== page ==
From Tenant to Southern Maryland Homeowner: What You Need to Know

Kimberly Bean
Kimberly Bean
Published on February 5, 2018

We’ve really thought about it, and the best thing that can be said about being a tenant is that you aren’t on the hook for repairs to the home. Unless, of course, you did the damage. And, only if you have a responsible, responsive landlord.

Is there such a thing?

The downsides to renting are many: You don’t have the freedom to decorate how you want. You may not be able to have a pet. You have to let the landlord into your home. You’re paying for someone else’s mortgage with nothing to show for it when the lease ends.

It’s high time you bought your own Southern Maryland home – to pay your own mortgage and build long-term wealth.

Need proof? A census study shows that homeowners are worth, on average, $197,349 more than renters. That’s 90 times a tenant’s median net worth.

The first steps

It’s OK to admit it: When you think of buying a Southern Maryland house, you imagine driving through cool neighborhoods and touring homes for sale, right?

You’ll get there. The first steps you need to take are far more mundane, but they’re critical.

First, get your finances in check. Write down all of your recurring monthly debt payments. These payments include your rent and any other payments you make to repay creditors (alimony, child support, credit card payments, auto loan payments, student loan debt).

“Don’t include living expenses such as utility bills, food, and entertainment,” say the experts at Wells Fargo Bank.

Take that total, and divide it by your pre-tax monthly income. For instance: Assume your monthly debt payments total $1,540, and your monthly income is $5,000.

Dividing 1,540 by 5,000 gives us 31 percent. This is your debt-to-income ratio (DTI) – a number that lenders rely heavily on to determine whether or not to lend you money. (Or, plug your numbers into an online DTI calculator.)

Your goal should be a DTI of no higher than 43 percent, according to Jean Folger at Investopedia.

If it’s higher, start paying down your debt. Consider bringing in extra income as well.

Next, check your credit. Lowering your DTI is just one area of your finances that needs your attention. You might also have some credit messes to clean up. You won’t know whether you have any clean up to do, however, unless you get credit reports from all three of the major credit-reporting agencies: TransUnion®, Experian® and Equifax.

By law, you are entitled to a free copy from each of the agencies every 12 months. The best place to get your reports is at, the only provider authorized by the federal government.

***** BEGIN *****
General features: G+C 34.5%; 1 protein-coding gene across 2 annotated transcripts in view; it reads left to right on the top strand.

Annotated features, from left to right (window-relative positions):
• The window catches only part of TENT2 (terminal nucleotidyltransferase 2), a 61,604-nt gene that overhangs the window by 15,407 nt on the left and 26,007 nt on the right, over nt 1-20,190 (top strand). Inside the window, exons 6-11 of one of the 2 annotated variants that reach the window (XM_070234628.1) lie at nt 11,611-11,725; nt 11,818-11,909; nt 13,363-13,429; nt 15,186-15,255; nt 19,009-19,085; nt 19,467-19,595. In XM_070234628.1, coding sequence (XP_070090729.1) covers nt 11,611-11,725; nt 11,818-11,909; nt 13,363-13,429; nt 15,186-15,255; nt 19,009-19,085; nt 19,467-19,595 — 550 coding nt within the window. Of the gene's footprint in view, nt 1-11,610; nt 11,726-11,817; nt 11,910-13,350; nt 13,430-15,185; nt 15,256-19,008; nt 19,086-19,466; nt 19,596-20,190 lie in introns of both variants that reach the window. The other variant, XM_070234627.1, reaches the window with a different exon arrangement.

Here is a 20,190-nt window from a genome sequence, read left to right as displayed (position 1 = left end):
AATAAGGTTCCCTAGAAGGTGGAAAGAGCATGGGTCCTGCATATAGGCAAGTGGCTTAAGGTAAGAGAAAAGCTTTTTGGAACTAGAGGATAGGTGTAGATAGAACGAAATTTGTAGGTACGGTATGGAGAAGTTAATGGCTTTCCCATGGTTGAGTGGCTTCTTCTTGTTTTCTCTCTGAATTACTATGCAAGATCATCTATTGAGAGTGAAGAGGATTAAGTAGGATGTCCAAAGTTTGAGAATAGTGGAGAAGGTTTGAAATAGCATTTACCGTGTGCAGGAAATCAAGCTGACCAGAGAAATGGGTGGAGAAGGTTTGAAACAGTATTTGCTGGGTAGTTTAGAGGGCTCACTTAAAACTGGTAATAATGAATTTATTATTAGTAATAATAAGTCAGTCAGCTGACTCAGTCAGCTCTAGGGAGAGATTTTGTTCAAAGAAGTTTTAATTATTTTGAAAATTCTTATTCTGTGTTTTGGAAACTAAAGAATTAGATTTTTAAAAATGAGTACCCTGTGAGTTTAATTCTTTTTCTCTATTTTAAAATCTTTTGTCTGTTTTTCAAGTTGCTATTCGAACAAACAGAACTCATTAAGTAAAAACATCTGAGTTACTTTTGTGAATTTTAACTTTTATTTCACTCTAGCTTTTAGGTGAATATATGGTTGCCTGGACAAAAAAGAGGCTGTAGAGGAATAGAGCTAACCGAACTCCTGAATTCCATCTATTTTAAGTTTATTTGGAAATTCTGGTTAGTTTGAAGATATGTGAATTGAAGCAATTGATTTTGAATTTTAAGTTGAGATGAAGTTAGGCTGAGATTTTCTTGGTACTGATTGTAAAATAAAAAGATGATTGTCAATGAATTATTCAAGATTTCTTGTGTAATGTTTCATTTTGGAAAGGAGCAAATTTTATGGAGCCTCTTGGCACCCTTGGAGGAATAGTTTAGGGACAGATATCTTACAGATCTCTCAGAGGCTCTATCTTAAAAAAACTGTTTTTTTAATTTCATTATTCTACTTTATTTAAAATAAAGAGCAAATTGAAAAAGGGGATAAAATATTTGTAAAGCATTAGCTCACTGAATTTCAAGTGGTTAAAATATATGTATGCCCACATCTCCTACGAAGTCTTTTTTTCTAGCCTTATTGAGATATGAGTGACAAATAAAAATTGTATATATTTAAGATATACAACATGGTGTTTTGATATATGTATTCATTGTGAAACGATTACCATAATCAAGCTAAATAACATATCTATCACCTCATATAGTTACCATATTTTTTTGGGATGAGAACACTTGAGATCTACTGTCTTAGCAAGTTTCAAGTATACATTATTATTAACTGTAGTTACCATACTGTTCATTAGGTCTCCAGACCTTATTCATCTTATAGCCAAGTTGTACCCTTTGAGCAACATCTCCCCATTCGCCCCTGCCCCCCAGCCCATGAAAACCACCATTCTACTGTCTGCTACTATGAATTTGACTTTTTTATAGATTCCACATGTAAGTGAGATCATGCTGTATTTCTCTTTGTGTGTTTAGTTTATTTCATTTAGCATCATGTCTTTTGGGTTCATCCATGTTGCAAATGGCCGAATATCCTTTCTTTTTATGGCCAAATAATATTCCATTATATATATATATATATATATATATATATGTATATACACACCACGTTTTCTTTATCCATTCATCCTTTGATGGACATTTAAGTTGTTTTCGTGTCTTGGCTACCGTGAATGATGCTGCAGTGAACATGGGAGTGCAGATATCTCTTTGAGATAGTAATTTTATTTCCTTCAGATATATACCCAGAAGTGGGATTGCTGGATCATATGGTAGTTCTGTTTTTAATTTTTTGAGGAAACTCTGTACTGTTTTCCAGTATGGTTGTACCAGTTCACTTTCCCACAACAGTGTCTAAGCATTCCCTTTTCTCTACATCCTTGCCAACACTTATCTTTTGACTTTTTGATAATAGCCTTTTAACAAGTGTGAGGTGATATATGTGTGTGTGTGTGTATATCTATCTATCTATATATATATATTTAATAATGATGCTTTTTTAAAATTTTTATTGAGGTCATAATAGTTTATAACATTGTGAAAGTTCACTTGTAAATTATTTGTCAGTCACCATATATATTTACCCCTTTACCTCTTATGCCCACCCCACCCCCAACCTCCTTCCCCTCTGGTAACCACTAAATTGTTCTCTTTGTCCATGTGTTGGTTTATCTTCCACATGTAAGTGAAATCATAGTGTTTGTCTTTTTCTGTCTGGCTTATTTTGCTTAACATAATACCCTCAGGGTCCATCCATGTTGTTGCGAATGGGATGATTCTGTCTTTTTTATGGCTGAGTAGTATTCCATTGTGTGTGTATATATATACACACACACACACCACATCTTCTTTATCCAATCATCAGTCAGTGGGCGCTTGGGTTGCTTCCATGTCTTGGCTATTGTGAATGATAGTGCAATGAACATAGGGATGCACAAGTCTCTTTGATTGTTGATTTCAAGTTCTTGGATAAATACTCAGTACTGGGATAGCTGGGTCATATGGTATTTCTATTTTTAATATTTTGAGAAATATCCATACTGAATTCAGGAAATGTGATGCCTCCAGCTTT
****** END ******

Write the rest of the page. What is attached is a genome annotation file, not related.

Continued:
Go over the reports, looking for inaccuracies and mistakes. If you find any, file a dispute. Each credit report will offer instructions on how to do so. You may be surprised how getting rid of inaccurate information on your reports will raise your score.

Now, you can go get that loan!

After you’ve squared away any credit problems and raised your DTI, it’s time to go shopping for a loan. See several lenders and compare their offers to find the best rates and terms. The Federal Trade Commission offers a handy guide on how to compare loan offers on its website,

Consider home maintenance costs

Remember that the pre-approved loan amount that you get from a lender is the maximum amount you can borrow. If a mortgage payment for a home at that price will leave little in your monthly budget to cover unexpected expenses, consider buying a less expensive home.

As a Southern Maryland homeowner, you’ll need to have a fund in place to cover ongoing home maintenance expenses as well as those nasty surprises that happen. Installing a new water heater, for example, will set you back more than $1,000, according to

If the AC unit dies, installing a new one will cost more than $5,000, and plan on spending in excess of $200 to replace broken glass in a window.

Then, what happens if your property taxes increase? Your mortgage payment will go up, too.

It’s almost yours

Many first-time Southern Maryland homebuyers are under the impression that by signing the purchase agreement, the home is pretty much theirs. That’s a big mistake because it leads to emotional lock-down – the feeling that you are committed.

Remember: You signed the purchase agreement – not the closing papers.

In reality, you aren’t committed until the last contingency is removed. You can, in fact, change your mind — and for a number of reasons — and even be entitled to the return of your earnest money deposit in many cases.

Common contingencies include the approval of the home inspection results, final loan approval, and a satisfactory lender appraisal of the property.

Think of these contingencies as your “get-out-of-the-deal-free cards.” This way, regardless of how emotionally attached you become to the property, you’ll know that, should you need to, you can walk away gracefully.

Accokeek MD Homes for Sale and Real Estate Services in Southern Maryland. You now have a search engine to help you with your Southern Maryland home search! And I’m ready to provide you with a custom home valuation if you’re considering selling your home. Let’s connect to discuss how I can help you. Contact Kimberly Bean at 301-440-1309

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